WordPress

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WordPress
File:Wordpress-logo.png
Developer(s) Matt Mullenweg, Ryan Boren, Donncha O Caoimh</td></tr>
Stable release 2.9.1 / January 4, 2010; 129878814 ago</td></tr>
Operating system Cross-platform</td></tr>
Platform PHP</td></tr>
Development status Active</td></tr>
Type Weblog software</td></tr>
License GNU General Public License version 2</td></tr>
Website wordpress.org</td></tr>

</table>

WordPress is an open source blog publishing application powered by PHP and MySQL which can also be used for basic content management. It has many features including a user-friendly workflow, a rich plugin architecture, and an advanced templating system.

It was first released in May 2003 by Matt Mullenweg as a fork of b2/cafelog. As of September 2009, it is being used by 202 million websites worldwide.[1][2]

Contents

Features

File:Wordpress Template Hierarchy.png
WordPress Template Hierarchy

WordPress has a templating system, which includes widgets that can be rearranged without editing PHP or HTML code, as well as themes that can be installed and switched between. The PHP and HTML code in themes can also be edited for more advanced customizations. WordPress also features integrated link management; a search engine-friendly, clean permalink structure; the ability to assign nested, multiple categories to articles; and support for tagging of posts and articles. Automatic filters that provide for proper formatting and styling of text in articles (for example, converting regular quotes to smart quotes) are also included. WordPress also supports the Trackback and Pingback standards for displaying links to other sites that have themselves linked to a post or article. Finally, WordPress has a rich plugin architecture which allows users and developers to extend its functionality beyond the features that come as part of the base install.

Native applications exist for Android[3], iPhone/iPod Touch[4], and BlackBerry[5] which provides access to some of the features in the WordPress Admin panel and works with WordPress.com and many WordPress.org blogs.

Deployment

WordPress can be deployed using various methods on a hosting environment. Users have the option to download the current version of WordPress from Wordpress.org. From there, they can upload the source code and its dependencies to their hosting environment. Previously seen as a difficult method to install WordPress, extensive documentation as well as a user friendly installer have proved different.

WordPress can also be installed via package management system or deploying a ready-to-use TurnKey WordPress appliance, which does not require any manual setup or configuration.[6]

Advanced users have the option to have WordPress downloaded to their server and consistently updated using SVN. This will allow users to remain updated easily.[7]

Free hosting services such as WordPress.com offer users an easy way to deploy a WordPress blog on-line without having to install WordPress on your own web server. Many shared web hosting services also offer automated WordPress installation through their control panel.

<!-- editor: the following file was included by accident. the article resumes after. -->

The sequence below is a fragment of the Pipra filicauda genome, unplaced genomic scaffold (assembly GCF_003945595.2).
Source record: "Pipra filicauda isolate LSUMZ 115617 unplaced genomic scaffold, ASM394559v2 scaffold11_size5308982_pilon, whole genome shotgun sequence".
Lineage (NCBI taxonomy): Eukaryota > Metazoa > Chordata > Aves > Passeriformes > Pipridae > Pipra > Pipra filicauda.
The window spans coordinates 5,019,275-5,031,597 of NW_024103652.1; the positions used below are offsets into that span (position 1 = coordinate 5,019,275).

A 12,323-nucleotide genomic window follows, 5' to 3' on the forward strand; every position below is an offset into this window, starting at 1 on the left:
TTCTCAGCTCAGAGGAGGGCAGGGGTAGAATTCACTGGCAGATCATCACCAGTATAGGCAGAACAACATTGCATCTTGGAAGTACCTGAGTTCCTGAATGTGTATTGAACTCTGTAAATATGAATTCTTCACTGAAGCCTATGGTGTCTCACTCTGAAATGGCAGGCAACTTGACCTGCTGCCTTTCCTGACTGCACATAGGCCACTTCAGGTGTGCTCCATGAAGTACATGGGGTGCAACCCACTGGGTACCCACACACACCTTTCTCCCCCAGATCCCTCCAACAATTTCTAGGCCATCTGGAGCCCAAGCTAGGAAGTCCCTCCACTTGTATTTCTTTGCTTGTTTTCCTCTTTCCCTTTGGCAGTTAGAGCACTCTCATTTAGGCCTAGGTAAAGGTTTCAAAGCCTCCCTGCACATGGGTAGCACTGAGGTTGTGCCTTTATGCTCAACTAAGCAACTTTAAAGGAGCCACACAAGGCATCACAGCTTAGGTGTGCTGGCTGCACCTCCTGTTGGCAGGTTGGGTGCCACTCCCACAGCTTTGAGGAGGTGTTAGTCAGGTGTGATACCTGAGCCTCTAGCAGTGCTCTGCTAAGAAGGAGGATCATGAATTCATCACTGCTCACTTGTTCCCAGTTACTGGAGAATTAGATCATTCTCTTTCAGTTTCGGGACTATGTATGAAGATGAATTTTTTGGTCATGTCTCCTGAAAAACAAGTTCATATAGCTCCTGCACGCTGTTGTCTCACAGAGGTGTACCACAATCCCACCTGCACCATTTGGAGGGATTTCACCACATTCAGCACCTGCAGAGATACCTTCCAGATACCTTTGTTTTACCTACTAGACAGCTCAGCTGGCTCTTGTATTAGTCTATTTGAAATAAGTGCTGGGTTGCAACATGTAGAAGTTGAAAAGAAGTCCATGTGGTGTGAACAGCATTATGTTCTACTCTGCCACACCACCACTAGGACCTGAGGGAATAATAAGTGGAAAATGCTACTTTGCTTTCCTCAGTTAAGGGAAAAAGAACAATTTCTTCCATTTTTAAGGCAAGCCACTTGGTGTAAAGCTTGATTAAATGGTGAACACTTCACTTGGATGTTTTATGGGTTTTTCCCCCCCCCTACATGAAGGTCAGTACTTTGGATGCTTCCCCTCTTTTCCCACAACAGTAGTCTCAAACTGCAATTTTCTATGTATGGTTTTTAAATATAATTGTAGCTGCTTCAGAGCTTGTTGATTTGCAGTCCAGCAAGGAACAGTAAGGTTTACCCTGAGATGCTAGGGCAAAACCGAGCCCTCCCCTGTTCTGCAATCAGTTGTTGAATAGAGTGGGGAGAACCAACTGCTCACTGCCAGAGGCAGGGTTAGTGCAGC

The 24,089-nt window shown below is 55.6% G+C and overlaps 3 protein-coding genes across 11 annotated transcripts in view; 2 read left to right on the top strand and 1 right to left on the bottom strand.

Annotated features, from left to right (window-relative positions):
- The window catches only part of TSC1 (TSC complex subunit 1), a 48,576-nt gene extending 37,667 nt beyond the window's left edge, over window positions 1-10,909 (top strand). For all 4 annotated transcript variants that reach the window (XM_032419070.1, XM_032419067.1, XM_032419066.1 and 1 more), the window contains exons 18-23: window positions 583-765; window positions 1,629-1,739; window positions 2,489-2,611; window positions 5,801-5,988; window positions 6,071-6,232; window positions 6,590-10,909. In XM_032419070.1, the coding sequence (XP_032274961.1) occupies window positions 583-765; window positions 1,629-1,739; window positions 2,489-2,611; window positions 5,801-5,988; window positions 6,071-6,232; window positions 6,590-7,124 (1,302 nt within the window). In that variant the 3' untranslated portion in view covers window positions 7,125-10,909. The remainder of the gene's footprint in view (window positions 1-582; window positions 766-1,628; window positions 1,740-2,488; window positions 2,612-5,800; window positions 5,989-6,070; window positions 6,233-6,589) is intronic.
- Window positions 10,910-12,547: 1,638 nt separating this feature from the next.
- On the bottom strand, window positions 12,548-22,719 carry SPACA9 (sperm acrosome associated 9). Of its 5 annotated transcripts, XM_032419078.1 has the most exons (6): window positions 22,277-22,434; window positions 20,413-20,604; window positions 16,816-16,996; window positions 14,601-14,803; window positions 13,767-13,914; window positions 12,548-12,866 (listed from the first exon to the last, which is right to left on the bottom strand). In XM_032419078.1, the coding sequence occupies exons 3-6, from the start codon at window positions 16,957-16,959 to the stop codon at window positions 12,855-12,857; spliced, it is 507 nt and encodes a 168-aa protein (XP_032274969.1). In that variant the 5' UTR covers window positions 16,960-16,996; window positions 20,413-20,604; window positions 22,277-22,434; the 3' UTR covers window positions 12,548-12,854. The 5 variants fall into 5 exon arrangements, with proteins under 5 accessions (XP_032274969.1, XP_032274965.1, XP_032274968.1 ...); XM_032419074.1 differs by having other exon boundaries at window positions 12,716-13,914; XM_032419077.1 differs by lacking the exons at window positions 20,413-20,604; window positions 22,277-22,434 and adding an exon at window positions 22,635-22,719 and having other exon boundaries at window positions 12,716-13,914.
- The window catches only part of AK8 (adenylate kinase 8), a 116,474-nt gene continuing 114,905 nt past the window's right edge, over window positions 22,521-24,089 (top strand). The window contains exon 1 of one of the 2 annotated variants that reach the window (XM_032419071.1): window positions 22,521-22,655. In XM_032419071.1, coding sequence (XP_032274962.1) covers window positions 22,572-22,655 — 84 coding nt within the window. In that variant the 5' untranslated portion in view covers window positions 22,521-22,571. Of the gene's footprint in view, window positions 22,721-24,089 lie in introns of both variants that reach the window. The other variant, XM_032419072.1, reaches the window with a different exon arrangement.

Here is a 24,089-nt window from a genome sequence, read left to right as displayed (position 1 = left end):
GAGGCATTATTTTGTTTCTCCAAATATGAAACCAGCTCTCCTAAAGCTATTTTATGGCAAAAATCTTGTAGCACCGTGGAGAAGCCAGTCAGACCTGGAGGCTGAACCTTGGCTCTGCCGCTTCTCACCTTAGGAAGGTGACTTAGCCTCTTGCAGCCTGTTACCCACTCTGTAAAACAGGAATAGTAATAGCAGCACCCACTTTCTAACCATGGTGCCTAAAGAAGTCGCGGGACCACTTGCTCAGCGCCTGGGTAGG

History

b2/cafelog, more commonly known as simply b2 or cafelog, was the precursor to WordPress.[8] b2/cafelog was estimated to have been employed on approximately 2,000 blogs as of May 2003. It was written in PHP for use with MySQL by Michel Valdrighi, who is now a contributing developer to WordPress. Although WordPress is the official successor, another project, b2evolution, is also in active development.

WordPress first appeared in 2003 as a joint effort between Matt Mullenweg and Mike Little to create a fork of b2.[9] The name WordPress was suggested by Christine Selleck, a friend of Mullenweg.[10]

In 2004 the licensing terms for the competing Movable Type package were changed by Six Apart, and many of its users migrated to WordPress – causing a marked and continuing growth in WordPress's popularity.[citation needed] By October, 2009, the 2009 Open Source CMS Market Share Report reached the conclusion that WordPress enjoys the greatest brand strength of any open source content management systems. That conclusion was based on an extensive analysis of rate of adoption patterns and brand strength and was backed by a survey of users.[11]

Awards

In 2007 WordPress won a Packt Open Source CMS Award.[12]

In 2009 Wordpress won the best Open Source CMS Award.[13]

Removal of sponsored themes

On 10 July 2007, following a discussion on the WordPress ideas forum[14] and a post by Mark Ghosh in his blog Weblog Tools Collection,[15] Matt Mullenweg announced that the official WordPress theme directory at http://themes.wordpress.net would no longer host themes containing sponsored links.[16][17] Although this move was criticized by designers and users of sponsored themes[citation needed], it was applauded by WordPress users who consider such themes to be spam.[citation needed] The official WordPress theme directory ceased to accept any new themes, including those without sponsored links, shortly after the announcement was made.[18] Sponsored themes are still available elsewhere, as well as free themes with additional sponsored links added by third parties.[19] [20]

On July 18, 2008, a new theme directory opened at http://wordpress.org/extend/themes/. It was styled along the same lines as the plug-ins directory.[21] Any theme that is uploaded to it will be vetted, first by an automated program and then by a human.